The Movin’ On in Montana Summer Program is a chance for high school students to experience college life, learn about disability rights, and connect with academic and community resources. Students stay in residence halls, eat on campus, attend college lectures, participate in workshops, interact with college students of all abilities and explore Missoula’s recreational activities. The free program will take place July 9th-12th at the University of Montana.
Read more about Movin' On
Join us for a 1 hour webinar Wednesday, February 6th at 10:30 AM. MST on the National Institute for Health All of Us Research Program and precision medicine. This webinar is being supported by the Association of University Centers on Disability (AUCD), in partnership with the American Association on Health and Disability (AAHD) as AAHD presents on the outreach it is doing to insure people with disabilities are included in this initiative. You’ll also hear what two UCEDDs are doing in their states to reach the disability community. Topics of this webinar include: Precision Medicine, Precision Health, The all of us Research Program inclusion.
This webinar is the second of a two-part series discussing the array of activities that Montana students can participate in within the five required Pre-ETS categories: Job Exploration Counseling, Work-Based Learning Experiences, Counseling for Post-Secondary Education, Workplace Readiness Training, and Instruction in Self-Advocacy. Presenters will provide examples of activities in each area, illustrate how many of the areas can be addressed through combined meaningful activities, and demonstrate through examples how an evolution of Pre-ETS services for each individual student best prepares them for college and careers.
Information on bills that are important. Important for families to call or e-mail members of committees. Attending would be great as well.
1. SB 198 Require DPHHS to follow federal regulations for Early Periodic Screening and Diagnostic. Sponsored by Senator Caferro
Hearing on Wednesday February 15th at 3:00pm room 317 Senate Public Health.
Read more 2017 Montana Legislative Session
RTC: Rural Living Well with a Disability program was featured in the recent CDC Disability and Health Weekly Updates.
“CDC’s Office of Minority Health and Health Equity, in collaboration with the National Center on Birth Defects and Developmental Disabilities (NCBDDD) has published a Morbidity and Mortality Weekly Report (MMWR) supplement looking at health interventions that are evidence-based and/or show promise in reducing health differences affecting certain population groups, including people with disabilities at the local and national levels. One of the highlighted interventions is Living Well with a Disability, a program developed by University of Montana in partnership with the national network of Centers for Independent Living (CILs) and with support from CDC’s Disability and Health Branch. This program helps people with disabilities learn skills to manage their health by teaching goal-setting and problem solving skills that help them remove barriers to maintaining a healthy lifestyle.”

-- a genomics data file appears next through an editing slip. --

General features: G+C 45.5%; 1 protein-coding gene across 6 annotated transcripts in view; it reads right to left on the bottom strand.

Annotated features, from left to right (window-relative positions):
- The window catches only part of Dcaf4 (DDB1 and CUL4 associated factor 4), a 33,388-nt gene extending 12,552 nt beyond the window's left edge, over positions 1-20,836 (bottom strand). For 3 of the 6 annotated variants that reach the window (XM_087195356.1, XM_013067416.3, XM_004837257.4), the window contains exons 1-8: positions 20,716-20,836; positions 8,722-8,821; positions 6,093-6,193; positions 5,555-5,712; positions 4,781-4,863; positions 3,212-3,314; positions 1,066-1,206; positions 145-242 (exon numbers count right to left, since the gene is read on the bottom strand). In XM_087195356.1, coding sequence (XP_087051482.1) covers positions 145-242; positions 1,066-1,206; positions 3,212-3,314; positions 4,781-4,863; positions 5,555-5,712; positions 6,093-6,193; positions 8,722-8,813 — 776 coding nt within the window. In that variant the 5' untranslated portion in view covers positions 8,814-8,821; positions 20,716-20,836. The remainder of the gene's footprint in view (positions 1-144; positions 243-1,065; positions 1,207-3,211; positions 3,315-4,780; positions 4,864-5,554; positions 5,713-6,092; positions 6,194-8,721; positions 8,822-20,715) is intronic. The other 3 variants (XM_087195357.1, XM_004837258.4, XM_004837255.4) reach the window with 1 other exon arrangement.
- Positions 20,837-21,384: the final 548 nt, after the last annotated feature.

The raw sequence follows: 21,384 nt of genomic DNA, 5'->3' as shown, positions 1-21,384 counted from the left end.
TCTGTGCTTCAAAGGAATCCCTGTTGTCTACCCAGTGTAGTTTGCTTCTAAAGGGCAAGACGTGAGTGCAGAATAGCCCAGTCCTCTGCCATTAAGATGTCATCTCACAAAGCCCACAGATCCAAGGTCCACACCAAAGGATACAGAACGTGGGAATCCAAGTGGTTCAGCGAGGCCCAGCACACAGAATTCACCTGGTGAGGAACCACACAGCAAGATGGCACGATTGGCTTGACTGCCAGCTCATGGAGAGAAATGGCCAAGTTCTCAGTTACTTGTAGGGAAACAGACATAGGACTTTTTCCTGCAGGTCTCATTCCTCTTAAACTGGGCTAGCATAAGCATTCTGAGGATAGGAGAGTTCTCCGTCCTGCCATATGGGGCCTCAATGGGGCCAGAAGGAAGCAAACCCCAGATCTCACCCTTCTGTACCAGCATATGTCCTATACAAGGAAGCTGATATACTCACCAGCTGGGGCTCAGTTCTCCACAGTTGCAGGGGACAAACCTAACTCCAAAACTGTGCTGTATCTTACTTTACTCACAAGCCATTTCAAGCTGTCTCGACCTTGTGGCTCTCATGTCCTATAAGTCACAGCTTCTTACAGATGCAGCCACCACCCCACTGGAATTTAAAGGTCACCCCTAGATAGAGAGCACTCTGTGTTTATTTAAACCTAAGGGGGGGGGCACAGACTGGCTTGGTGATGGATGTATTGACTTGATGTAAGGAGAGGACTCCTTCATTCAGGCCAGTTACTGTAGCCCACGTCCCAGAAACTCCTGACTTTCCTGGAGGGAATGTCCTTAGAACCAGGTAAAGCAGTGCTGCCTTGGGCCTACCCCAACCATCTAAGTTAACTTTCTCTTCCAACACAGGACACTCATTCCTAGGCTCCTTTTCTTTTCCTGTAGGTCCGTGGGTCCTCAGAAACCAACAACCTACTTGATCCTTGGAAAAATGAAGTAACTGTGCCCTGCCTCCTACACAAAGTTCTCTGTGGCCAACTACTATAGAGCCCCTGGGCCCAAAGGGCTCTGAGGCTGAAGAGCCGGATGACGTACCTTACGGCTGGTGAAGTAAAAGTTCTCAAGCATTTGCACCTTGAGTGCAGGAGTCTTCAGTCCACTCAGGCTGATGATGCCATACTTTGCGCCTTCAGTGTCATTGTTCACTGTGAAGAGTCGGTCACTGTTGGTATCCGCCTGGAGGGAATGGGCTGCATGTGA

Visit CDC Disability and Health Weekly Updates to read more of the article.
Centers for Disease Control and Prevention - Strategies for Reducing Health Disparities
March 10, 2016
Skaggs Bldg. Rm 169,
University of Montana, Missoula, MT
An array of products are being developed that have the potential to help older adults live safely at home for longer. Attend this event to learn which products really work, and for whom are they useful.
“500 ‘Milestones’ booklets and 500 ‘Track Your Child’s Developmental Milestones’ brochures,” was the request from staff of Family Outreach Region IV, Inc., a private non-profit agency providing home-based education and support services to individuals throughout southwest Montana who have disabilities or developmental delays.
Family Outreach, Inc. staff teach families and friends how to teach skills to children and adults with special needs. Staff recognized immediately the benefit of the Learn the Signs. Act Early resources, Milestones Moments and Track Your Child’s Developmental Milestones. “We put a copy of the booklet and brochure in every family orientation packet,” says Jackie Mohler, a program manager. “When our staff make home visits, they use the booklets as a starting place for discussion with parents and families. The milestones are a way for us to talk about their child’s development in a non-threatening way,” she adds.
Continue reading RIIC reaching out to families
A new resource is now available for transition services in the state of Montana. Through a contract with Montana Vocational Rehabilitation and Blind Services, the Pre-Employment Transition Services (Pre-ETS) Technical Assistance Center will provide technical assistance to schools, Tribes, and VRBS staff regarding Pre-ETS for high school students.
Students with disabilities are eligible for Pre-ETS if they receive special education services from the high school, have a Section 504 Plan from the high school, or have any disability recognized and not served through the high school. The student may receive Pre-ETS services beginning the academic year in which the student turns sixteen years of age and ending when the student is no longer enrolled in high school for reasons such as graduation, dropping out, or exiting high school for any reason.